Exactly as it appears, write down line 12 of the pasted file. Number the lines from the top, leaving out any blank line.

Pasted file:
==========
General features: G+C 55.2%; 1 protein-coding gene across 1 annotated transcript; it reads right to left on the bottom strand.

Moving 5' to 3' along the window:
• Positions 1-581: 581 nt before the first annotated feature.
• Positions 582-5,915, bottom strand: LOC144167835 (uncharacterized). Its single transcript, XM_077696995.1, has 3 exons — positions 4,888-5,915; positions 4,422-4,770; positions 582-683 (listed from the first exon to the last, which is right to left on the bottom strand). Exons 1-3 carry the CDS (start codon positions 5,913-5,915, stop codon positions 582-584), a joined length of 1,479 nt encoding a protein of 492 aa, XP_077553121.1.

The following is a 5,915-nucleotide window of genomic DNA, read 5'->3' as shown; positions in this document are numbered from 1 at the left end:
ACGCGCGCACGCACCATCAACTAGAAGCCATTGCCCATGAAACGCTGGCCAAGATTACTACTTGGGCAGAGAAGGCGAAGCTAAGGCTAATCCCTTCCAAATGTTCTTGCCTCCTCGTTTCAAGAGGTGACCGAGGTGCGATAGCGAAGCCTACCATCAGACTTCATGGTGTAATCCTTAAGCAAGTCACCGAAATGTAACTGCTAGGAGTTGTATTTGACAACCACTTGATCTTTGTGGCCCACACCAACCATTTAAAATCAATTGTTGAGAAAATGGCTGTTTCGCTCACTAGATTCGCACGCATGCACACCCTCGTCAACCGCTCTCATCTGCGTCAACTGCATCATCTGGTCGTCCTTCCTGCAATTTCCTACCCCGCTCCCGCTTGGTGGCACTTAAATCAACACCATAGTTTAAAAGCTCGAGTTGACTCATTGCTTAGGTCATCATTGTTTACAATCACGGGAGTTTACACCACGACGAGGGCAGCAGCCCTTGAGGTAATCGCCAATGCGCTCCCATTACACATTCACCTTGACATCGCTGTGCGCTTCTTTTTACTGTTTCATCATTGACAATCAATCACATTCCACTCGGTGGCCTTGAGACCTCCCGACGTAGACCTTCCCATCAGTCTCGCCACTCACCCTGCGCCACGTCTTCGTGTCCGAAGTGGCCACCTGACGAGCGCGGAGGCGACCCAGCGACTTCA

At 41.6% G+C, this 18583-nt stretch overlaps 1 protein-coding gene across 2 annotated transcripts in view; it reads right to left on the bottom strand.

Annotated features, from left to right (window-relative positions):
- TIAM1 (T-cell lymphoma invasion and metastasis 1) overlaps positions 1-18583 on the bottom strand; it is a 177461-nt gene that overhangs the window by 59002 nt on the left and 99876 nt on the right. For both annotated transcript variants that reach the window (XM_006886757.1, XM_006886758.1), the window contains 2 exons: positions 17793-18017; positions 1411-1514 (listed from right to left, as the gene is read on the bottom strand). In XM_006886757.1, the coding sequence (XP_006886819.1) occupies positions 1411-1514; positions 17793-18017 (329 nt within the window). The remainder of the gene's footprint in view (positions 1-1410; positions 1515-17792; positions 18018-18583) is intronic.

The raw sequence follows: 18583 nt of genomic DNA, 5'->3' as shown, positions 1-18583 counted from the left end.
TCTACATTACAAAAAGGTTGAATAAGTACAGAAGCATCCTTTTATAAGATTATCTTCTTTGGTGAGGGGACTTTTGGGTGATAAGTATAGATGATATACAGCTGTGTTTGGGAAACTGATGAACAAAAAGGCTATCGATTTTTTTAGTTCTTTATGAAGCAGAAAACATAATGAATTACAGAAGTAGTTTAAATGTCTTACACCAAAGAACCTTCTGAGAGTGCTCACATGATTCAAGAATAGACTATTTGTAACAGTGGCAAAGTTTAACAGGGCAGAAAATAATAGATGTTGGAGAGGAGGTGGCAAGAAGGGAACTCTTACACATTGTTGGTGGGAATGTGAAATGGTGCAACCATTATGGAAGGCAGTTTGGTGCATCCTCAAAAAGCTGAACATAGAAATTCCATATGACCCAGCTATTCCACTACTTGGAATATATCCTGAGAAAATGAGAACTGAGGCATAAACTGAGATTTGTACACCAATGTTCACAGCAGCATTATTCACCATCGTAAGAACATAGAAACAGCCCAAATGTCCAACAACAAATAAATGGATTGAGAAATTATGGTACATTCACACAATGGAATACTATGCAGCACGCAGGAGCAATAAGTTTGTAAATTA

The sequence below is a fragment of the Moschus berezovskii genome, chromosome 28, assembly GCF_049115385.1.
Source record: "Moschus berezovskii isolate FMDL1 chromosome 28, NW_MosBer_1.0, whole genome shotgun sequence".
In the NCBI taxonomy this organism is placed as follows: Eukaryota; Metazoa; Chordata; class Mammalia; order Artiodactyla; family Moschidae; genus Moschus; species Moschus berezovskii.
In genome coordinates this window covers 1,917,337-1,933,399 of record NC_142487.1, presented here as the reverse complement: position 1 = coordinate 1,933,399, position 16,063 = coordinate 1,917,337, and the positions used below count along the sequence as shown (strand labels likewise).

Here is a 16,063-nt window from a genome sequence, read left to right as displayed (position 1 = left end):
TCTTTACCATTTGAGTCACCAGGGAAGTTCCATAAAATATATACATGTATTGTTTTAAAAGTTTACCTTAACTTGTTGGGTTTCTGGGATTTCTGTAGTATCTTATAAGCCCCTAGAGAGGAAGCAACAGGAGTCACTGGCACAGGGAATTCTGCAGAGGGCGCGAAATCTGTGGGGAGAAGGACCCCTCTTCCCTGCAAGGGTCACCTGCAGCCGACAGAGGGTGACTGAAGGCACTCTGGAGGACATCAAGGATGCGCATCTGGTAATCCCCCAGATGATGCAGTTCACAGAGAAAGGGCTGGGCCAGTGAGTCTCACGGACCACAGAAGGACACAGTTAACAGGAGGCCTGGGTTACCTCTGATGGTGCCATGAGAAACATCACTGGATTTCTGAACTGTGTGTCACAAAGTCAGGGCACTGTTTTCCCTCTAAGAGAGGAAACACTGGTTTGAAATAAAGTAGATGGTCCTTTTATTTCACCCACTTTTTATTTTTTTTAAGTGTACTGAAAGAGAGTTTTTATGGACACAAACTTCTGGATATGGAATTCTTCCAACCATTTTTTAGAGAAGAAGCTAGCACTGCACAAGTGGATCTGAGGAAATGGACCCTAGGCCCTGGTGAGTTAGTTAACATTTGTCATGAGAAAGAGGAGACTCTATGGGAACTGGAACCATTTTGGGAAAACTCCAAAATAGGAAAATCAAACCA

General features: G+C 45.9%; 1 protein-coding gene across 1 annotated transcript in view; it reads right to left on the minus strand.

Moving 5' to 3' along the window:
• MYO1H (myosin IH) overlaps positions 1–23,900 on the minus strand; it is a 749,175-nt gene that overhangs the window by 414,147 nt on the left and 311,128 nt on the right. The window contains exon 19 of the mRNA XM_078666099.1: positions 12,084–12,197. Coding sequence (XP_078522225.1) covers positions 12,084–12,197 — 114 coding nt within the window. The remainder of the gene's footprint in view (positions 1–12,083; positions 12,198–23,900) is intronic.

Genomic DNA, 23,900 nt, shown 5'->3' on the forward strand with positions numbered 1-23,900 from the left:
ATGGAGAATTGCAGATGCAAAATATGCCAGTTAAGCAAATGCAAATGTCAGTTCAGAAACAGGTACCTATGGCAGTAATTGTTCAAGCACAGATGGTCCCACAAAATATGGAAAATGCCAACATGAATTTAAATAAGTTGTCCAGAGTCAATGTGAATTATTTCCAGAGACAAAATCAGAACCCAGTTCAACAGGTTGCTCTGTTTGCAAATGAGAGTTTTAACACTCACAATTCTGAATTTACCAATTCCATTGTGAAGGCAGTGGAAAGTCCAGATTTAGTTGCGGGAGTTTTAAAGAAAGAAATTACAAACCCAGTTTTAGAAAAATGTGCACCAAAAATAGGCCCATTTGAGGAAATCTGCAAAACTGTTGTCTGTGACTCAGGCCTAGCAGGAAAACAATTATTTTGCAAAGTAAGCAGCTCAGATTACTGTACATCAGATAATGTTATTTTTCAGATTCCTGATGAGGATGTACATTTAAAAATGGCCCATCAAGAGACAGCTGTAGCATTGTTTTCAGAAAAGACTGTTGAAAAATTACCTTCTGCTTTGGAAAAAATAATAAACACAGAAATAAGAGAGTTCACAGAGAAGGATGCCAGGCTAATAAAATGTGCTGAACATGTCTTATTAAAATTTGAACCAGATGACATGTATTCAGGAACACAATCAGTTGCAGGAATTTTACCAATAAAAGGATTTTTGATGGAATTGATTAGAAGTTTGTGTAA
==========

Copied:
The sequence below is a fragment of the Moschus berezovskii genome, chromosome 28, assembly GCF_049115385.1.